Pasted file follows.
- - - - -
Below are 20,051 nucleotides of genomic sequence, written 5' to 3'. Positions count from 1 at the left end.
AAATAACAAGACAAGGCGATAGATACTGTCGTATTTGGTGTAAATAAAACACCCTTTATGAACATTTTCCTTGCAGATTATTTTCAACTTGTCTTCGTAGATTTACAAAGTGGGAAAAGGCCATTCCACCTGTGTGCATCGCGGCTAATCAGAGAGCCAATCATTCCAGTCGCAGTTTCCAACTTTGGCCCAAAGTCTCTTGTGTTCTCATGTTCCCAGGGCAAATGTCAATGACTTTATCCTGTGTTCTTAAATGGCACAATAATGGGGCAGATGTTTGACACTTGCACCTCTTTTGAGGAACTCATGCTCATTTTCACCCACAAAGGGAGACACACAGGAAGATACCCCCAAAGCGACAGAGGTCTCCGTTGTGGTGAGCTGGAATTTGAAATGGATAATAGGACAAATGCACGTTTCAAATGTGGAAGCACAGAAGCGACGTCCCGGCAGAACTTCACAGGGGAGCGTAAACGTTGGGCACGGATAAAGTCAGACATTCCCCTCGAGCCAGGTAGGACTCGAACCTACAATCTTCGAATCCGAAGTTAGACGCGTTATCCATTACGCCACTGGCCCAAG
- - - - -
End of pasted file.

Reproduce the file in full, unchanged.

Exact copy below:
Below are 20,051 nucleotides of genomic sequence, written 5' to 3'. Positions count from 1 at the left end.
AAATAACAAGACAAGGCGATAGATACTGTCGTATTTGGTGTAAATAAAACACCCTTTATGAACATTTTCCTTGCAGATTATTTTCAACTTGTCTTCGTAGATTTACAAAGTGGGAAAAGGCCATTCCACCTGTGTGCATCGCGGCTAATCAGAGAGCCAATCATTCCAGTCGCAGTTTCCAACTTTGGCCCAAAGTCTCTTGTGTTCTCATGTTCCCAGGGCAAATGTCAATGACTTTATCCTGTGTTCTTAAATGGCACAATAATGGGGCAGATGTTTGACACTTGCACCTCTTTTGAGGAACTCATGCTCATTTTCACCCACAAAGGGAGACACACAGGAAGATACCCCCAAAGCGACAGAGGTCTCCGTTGTGGTGAGCTGGAATTTGAAATGGATAATAGGACAAATGCACGTTTCAAATGTGGAAGCACAGAAGCGACGTCCCGGCAGAACTTCACAGGGGAGCGTAAACGTTGGGCACGGATAAAGTCAGACATTCCCCTCGAGCCAGGTAGGACTCGAACCTACAATCTTCGAATCCGAAGTTAGACGCGTTATCCATTACGCCACTGGCCCAAG